Having given a good degree of thought to the critical elements of this project, and having discussed it at length during the first steering committee meeting, the major element of risk involves the timing of the production of the application. The app needs to be available, tested and fully operational by the time that the horse chestnut leaf miner moth caterpillars begin to appear and start to damage the leaves. Not only that, the marketing/publicity for it needs to have been done and hype needs to reach a crescendo for the beginning of July (so if the app isn’t ready we could end up with egg on our faces). If we miss the July deadline then we could miss collecting quite a large quantity of data. Having said that, there’s no reason why we should fail to meet the deadline for the application and it’s encouraging to think that, due to the project having a sister project in “Conker Tree Science”, we already have a large client database to inform. Therefore, disseminating news about the arrival of the application should be relatively straightforward. Famous last words. At this stage we have no idea how many of the previous Conker Tree Science folk have smart phones and will therefore, be able to use the application, but we’ll cross that bridge when we come to it.
We’ve also been considering the implications for the project actually being over successful in terms of all the demands that might put upon the server or systems that we will utilise for uploading data. In our initial musings we pretty much ruled out using the University’s system since, if the project takes off like we hope, the last thing we want to do is bring University’s network to its knees. Therefore, we are looking into alternatives… watch this space.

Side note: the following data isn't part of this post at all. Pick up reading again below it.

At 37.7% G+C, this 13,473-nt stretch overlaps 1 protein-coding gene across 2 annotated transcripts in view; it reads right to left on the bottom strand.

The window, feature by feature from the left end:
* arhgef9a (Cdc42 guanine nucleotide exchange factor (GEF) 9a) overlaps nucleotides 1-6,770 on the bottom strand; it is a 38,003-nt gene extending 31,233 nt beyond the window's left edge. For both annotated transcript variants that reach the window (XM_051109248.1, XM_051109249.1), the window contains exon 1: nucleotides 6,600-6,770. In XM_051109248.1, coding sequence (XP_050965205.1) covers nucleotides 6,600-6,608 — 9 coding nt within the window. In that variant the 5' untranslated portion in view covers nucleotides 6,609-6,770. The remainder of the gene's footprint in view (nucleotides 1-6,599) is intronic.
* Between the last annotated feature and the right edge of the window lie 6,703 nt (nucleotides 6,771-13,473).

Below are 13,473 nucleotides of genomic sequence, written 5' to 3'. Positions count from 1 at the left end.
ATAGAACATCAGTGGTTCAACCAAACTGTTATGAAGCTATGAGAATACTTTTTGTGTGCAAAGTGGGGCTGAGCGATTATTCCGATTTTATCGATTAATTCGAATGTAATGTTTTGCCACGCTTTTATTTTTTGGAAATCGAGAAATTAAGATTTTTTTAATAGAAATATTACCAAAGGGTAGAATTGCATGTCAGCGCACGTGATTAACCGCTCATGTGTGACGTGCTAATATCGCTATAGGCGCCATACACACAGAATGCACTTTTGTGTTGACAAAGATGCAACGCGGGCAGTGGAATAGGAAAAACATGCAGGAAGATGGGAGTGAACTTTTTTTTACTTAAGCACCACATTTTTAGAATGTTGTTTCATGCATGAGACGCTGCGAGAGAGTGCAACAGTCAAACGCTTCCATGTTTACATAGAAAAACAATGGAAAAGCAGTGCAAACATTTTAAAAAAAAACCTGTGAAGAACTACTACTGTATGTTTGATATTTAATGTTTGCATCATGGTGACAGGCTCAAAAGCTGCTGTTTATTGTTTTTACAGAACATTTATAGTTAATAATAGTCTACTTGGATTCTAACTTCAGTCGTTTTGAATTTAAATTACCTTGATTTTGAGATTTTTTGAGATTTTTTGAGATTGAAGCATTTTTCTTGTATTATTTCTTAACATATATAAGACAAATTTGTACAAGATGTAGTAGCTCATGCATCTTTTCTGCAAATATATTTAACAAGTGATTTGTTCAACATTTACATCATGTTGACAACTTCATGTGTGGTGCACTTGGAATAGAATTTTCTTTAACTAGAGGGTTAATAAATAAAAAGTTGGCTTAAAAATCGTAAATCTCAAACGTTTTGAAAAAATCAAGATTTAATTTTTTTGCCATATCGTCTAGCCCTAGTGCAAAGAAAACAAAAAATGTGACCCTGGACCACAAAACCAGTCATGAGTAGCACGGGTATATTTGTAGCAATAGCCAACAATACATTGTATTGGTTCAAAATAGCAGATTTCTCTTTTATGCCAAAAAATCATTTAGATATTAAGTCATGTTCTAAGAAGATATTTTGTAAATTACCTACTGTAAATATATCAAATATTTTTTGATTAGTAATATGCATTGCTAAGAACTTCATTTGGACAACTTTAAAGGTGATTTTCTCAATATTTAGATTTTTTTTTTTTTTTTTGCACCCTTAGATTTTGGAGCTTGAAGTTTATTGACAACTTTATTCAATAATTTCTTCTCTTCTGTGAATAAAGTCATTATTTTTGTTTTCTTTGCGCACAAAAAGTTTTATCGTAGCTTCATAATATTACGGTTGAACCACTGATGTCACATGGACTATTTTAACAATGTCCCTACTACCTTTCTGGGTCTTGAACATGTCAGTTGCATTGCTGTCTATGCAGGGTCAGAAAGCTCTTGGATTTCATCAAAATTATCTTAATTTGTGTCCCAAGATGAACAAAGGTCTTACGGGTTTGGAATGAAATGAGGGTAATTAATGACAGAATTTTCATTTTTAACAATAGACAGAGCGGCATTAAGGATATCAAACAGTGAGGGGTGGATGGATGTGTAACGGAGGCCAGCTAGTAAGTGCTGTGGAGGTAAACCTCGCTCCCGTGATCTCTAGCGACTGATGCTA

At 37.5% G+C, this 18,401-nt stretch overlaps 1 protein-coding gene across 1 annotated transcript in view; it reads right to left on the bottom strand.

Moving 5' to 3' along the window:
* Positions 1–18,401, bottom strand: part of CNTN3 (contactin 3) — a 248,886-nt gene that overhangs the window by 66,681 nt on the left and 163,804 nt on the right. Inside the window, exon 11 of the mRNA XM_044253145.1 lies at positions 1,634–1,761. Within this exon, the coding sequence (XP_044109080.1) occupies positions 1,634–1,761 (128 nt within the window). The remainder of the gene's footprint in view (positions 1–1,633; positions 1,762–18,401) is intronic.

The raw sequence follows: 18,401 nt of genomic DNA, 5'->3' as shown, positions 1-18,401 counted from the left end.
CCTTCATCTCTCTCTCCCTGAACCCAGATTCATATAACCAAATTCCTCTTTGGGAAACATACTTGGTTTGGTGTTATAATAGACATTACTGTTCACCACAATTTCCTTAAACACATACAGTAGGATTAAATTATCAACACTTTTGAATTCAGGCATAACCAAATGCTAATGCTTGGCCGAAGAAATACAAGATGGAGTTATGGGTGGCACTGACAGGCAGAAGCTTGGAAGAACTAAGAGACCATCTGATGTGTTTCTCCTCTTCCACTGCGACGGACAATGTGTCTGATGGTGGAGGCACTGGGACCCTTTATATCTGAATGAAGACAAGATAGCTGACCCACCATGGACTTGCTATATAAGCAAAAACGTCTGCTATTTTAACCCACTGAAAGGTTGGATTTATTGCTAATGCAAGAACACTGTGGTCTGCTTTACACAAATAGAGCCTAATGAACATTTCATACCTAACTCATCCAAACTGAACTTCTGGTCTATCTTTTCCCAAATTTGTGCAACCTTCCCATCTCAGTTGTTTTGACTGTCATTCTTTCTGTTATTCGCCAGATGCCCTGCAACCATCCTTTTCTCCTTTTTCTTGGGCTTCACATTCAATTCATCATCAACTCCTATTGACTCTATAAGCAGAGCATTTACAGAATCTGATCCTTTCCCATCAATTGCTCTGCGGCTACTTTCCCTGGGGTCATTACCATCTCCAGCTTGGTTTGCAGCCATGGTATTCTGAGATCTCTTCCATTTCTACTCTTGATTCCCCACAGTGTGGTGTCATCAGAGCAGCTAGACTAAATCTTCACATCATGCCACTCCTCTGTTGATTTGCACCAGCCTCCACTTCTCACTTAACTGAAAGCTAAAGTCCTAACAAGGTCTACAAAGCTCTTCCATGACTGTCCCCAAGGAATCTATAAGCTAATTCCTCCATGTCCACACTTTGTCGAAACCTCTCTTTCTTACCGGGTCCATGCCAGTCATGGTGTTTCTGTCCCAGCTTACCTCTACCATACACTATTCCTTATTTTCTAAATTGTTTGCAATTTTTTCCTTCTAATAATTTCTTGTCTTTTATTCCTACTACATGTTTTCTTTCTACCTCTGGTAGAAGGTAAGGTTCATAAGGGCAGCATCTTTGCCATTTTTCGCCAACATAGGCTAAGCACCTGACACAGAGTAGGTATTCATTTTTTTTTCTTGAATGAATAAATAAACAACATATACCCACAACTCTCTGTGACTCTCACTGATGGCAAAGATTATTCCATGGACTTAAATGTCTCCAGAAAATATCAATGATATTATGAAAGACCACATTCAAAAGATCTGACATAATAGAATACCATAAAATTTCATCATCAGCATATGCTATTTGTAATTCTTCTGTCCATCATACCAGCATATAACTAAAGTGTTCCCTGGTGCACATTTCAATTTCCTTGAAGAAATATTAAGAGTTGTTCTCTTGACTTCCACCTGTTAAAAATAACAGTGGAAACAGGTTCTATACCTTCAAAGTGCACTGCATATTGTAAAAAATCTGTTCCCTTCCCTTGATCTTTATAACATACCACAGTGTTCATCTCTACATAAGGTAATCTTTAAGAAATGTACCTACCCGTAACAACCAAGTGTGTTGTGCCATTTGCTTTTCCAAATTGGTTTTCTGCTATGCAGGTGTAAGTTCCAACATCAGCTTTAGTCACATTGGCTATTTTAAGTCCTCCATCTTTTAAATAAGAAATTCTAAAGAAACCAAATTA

Assuming that the initial part of the project goes according to plan and we have the application developed we also need to make sure that, in addition to the existing client database, we market the project and the application far and wide – particularly in those areas that are of greatest importance for data collection. This basically means the far west of England, west Wales and in Scotland where the moth has not yet made significant inroads, as far as we can tell. Scientifically, this is the most interesting area to look at. So we will need to concentrate our marketing efforts predominantly around people in those areas including talking to/for radio stations, local newspapers, wildlife trusts and so on.